Online database of African-American cemeteries, categorized by state. Many include transcribed tombstones.
African-American Coal Miner Info Page
Information, links and a list of African-American miners taken from a variety of censuses and other records.
The African-American Mosaic
Selections from the Library of Congress’ resource guide for the study of black history and culture, covering colonization, abolition, migrations and the 1930s Works Progress Administration.
The National Archives’ guide to its records helpful in researching African-American ancestors, plus links to resources on other sites.
Information and updates about a DNA-based test developed by Howard University researchers to help African-Americans trace their African ancestry.
A lavishly designed, deep and interactive online exhibit by the Smithsonian National Museum of Natural History. Weave through the extensive set of streaming timelines, tour historical sites, meet individuals and see their works.
Finding data on African-Americans prior to the 1870 census (“The Wall,” as researchers call it) can be difficult, but this site proves it’s not impossible. Information within tax records, diaries, plantation records and data on runaway slaves that may be helpful is indexed by last name, state and year.
Afro-Louisiana History and Genealogy 1719–1820
Prof. Gwendolyn Midlo Hall’s project to document slaves in Louisiana.
Christine’s Genealogy Website
Christine Charity’s site is an especially helpful one for researching African-American ancestors. She’s got good links and information about the post-Civil War Freedmen’s Bureau records, African genealogy and related articles and databases.
Civil War Soldiers and Sailors System
Search names and regimental stories of the Union Army’s African-American units, or link to other National Park sites that interpret Civil War history.
Digital Library on American Slavery
The expanding list of projects here includes information on 150,000 individuals extracted from court and legislative petitions, runaway-slave advertisements, slave “deeds” and slavery-era insurance registries.
Documenting the American South: North American Slave Narratives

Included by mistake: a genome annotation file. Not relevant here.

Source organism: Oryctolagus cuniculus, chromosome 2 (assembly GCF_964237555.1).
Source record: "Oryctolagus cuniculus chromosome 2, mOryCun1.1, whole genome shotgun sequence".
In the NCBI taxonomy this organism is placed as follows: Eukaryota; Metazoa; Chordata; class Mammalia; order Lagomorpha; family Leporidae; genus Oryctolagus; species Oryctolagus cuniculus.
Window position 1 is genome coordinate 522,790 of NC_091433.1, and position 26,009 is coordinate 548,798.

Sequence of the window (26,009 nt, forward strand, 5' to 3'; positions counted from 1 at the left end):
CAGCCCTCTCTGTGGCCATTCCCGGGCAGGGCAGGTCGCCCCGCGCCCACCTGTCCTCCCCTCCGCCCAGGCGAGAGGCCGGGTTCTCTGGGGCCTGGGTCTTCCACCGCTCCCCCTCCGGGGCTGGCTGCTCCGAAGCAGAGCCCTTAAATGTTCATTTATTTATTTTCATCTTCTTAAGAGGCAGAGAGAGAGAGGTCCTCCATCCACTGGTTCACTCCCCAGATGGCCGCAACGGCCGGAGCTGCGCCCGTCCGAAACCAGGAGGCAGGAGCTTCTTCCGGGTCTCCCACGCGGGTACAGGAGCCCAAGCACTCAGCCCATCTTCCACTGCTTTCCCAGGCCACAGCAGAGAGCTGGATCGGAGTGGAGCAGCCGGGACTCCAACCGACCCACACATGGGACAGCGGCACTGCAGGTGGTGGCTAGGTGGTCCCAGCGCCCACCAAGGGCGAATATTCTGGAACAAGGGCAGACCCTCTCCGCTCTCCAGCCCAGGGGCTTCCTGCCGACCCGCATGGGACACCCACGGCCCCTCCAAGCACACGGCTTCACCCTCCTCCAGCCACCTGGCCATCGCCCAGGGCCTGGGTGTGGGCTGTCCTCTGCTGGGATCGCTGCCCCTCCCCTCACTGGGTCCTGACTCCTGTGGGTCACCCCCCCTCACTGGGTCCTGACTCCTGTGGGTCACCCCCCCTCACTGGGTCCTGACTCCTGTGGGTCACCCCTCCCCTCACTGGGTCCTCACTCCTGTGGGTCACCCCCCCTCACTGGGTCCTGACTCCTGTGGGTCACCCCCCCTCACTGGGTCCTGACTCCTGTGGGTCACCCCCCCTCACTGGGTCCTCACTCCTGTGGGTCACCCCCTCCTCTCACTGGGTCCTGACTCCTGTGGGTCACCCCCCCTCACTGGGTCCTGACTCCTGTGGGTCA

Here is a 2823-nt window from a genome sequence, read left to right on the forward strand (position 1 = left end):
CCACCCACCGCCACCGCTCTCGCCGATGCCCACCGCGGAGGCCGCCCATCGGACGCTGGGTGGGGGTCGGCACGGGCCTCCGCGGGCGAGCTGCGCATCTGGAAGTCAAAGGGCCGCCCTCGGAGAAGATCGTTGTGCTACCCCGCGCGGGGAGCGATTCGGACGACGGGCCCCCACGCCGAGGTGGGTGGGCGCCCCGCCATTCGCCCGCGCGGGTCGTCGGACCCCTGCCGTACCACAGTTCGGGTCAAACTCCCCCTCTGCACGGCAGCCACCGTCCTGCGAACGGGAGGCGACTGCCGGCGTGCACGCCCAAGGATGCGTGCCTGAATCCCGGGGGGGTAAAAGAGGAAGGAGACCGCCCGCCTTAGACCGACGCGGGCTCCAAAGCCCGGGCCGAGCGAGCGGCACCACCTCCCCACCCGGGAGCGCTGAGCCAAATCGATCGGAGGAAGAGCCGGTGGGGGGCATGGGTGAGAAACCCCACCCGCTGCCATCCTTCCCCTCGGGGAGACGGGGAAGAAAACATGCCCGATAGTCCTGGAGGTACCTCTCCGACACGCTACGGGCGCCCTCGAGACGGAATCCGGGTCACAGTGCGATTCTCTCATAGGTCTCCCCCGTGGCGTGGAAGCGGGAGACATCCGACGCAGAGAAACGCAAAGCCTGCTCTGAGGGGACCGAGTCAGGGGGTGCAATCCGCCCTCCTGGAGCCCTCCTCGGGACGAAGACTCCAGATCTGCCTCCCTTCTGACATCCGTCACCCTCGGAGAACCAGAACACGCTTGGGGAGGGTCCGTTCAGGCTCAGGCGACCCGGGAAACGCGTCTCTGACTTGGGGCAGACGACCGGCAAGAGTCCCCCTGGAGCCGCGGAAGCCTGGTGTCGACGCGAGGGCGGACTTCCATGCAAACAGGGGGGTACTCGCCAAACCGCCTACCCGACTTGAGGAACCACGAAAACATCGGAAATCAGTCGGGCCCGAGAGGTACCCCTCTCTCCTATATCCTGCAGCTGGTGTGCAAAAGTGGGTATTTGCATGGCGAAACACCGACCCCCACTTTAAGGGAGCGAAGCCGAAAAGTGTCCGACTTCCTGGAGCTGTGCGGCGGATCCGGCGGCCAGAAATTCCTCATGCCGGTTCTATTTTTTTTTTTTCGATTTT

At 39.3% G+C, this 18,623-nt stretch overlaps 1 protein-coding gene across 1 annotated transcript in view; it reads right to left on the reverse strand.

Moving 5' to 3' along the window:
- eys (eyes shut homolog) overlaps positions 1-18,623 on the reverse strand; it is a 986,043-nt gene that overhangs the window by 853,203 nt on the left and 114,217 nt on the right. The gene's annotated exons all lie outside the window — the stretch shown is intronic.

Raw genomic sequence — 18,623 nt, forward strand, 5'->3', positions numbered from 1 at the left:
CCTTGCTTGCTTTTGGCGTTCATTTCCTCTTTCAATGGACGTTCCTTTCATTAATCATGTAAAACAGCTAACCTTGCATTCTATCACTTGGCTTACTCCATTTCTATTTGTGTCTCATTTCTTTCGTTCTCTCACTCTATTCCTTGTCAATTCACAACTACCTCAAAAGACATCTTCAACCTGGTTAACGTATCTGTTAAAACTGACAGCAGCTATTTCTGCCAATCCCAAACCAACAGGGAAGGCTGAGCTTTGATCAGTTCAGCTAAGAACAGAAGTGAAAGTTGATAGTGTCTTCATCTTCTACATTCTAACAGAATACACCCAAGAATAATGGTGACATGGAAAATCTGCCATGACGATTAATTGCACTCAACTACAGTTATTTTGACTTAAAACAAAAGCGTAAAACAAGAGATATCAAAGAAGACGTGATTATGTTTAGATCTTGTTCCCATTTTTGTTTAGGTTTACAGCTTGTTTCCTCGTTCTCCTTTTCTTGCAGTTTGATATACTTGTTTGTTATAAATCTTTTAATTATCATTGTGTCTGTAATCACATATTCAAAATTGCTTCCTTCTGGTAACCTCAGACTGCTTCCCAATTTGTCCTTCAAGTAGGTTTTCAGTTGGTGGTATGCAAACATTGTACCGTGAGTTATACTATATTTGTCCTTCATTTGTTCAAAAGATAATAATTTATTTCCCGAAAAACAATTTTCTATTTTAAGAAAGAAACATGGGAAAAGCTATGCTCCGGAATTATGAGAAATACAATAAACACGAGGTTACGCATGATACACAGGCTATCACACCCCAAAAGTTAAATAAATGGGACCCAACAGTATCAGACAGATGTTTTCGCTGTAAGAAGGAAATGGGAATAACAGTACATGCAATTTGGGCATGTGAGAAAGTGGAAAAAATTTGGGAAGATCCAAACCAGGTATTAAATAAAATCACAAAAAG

Digitized books and other documents discuss the North American slave narratives and the role of the church in Southern black communities.
The Encyclopedia Britannica Guide to Black History
Features 600 articles, along with historical film clips and audio recordings, hundreds of photographs and other images, related links and more.
Search here to find Freedman’s Bank records and Freedmens Bureau records from Virginia.
The Freedmen’s Bureau Online
Search records from the Bureau of Refugees, Freedmen and Abandoned Lands, established by the US War Department in 1865 to help freed slaves get on their feet. The bureau kept records on marriages, crimes and labor, as well as land abandoned by Confederate owners after the war. The site also points you to related Web sites with Freedmen’s Bureau information.
Genealogy Resources on the Internet—African-Ancestored Mailing Lists
Frequently updated compilation of African genealogy-related Internet mailing lists, along with descriptions and instructions on how to join each list.
The Geography of Slavery in Virginia
A digital collection of advertisements for runaway and captured slaves and servants in 18th- and 19th-century Virginia newspapers.
Find your freed African-American ancestors in the aftermath of the Civil War with this nifty interactive map to field offices of the Bureau of Refugees, Freedmen and Abandoned Lands.
Records of the Bureau of Refugees, Freedmen, and Abandoned Lands
Guide to federal records of the Freedmen’s Bureau in the National Archives.
Texas Slavery Project
This site examines the spread of American slavery into the borderlands between the United States and Mexico from 1820 to 1850. A database has population statistics for slaves and slaveowners.
USF Africana Heritage Project
The University of Southern Florida’s project to discover and share records of slaves, freedpersons and their descendants.
This site examines the slave trade that forcibly transported 10 million Africans across the Atlantic between the 16th and 19th centuries. A database has information on slave ships that were captured and returned to Africa after importing slaves became illegal in North America.